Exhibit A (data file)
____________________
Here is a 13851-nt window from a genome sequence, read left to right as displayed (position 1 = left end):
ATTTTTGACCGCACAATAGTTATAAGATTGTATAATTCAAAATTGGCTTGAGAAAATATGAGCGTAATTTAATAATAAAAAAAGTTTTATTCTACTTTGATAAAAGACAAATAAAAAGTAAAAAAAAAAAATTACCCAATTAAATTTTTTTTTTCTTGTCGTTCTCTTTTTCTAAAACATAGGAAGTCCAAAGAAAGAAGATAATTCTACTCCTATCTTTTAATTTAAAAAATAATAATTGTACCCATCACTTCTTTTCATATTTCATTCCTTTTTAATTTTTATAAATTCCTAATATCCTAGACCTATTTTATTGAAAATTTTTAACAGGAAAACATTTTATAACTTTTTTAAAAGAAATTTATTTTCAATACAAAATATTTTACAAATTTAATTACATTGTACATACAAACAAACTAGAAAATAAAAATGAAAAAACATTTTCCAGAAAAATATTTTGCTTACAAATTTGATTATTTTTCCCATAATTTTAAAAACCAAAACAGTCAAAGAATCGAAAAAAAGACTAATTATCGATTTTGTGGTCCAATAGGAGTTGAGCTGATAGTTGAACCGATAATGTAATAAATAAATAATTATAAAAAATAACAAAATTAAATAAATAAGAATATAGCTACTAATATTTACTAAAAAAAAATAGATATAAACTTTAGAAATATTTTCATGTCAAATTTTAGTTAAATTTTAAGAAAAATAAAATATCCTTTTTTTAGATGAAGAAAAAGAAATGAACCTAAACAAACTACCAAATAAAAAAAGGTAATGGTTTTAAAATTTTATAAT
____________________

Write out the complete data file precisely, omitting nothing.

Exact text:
Here is a 13851-nt window from a genome sequence, read left to right as displayed (position 1 = left end):
ATTTTTGACCGCACAATAGTTATAAGATTGTATAATTCAAAATTGGCTTGAGAAAATATGAGCGTAATTTAATAATAAAAAAAGTTTTATTCTACTTTGATAAAAGACAAATAAAAAGTAAAAAAAAAAAATTACCCAATTAAATTTTTTTTTTCTTGTCGTTCTCTTTTTCTAAAACATAGGAAGTCCAAAGAAAGAAGATAATTCTACTCCTATCTTTTAATTTAAAAAATAATAATTGTACCCATCACTTCTTTTCATATTTCATTCCTTTTTAATTTTTATAAATTCCTAATATCCTAGACCTATTTTATTGAAAATTTTTAACAGGAAAACATTTTATAACTTTTTTAAAAGAAATTTATTTTCAATACAAAATATTTTACAAATTTAATTACATTGTACATACAAACAAACTAGAAAATAAAAATGAAAAAACATTTTCCAGAAAAATATTTTGCTTACAAATTTGATTATTTTTCCCATAATTTTAAAAACCAAAACAGTCAAAGAATCGAAAAAAAGACTAATTATCGATTTTGTGGTCCAATAGGAGTTGAGCTGATAGTTGAACCGATAATGTAATAAATAAATAATTATAAAAAATAACAAAATTAAATAAATAAGAATATAGCTACTAATATTTACTAAAAAAAAATAGATATAAACTTTAGAAATATTTTCATGTCAAATTTTAGTTAAATTTTAAGAAAAATAAAATATCCTTTTTTTAGATGAAGAAAAAGAAATGAACCTAAACAAACTACCAAATAAAAAAAGGTAATGGTTTTAAAATTTTATAAT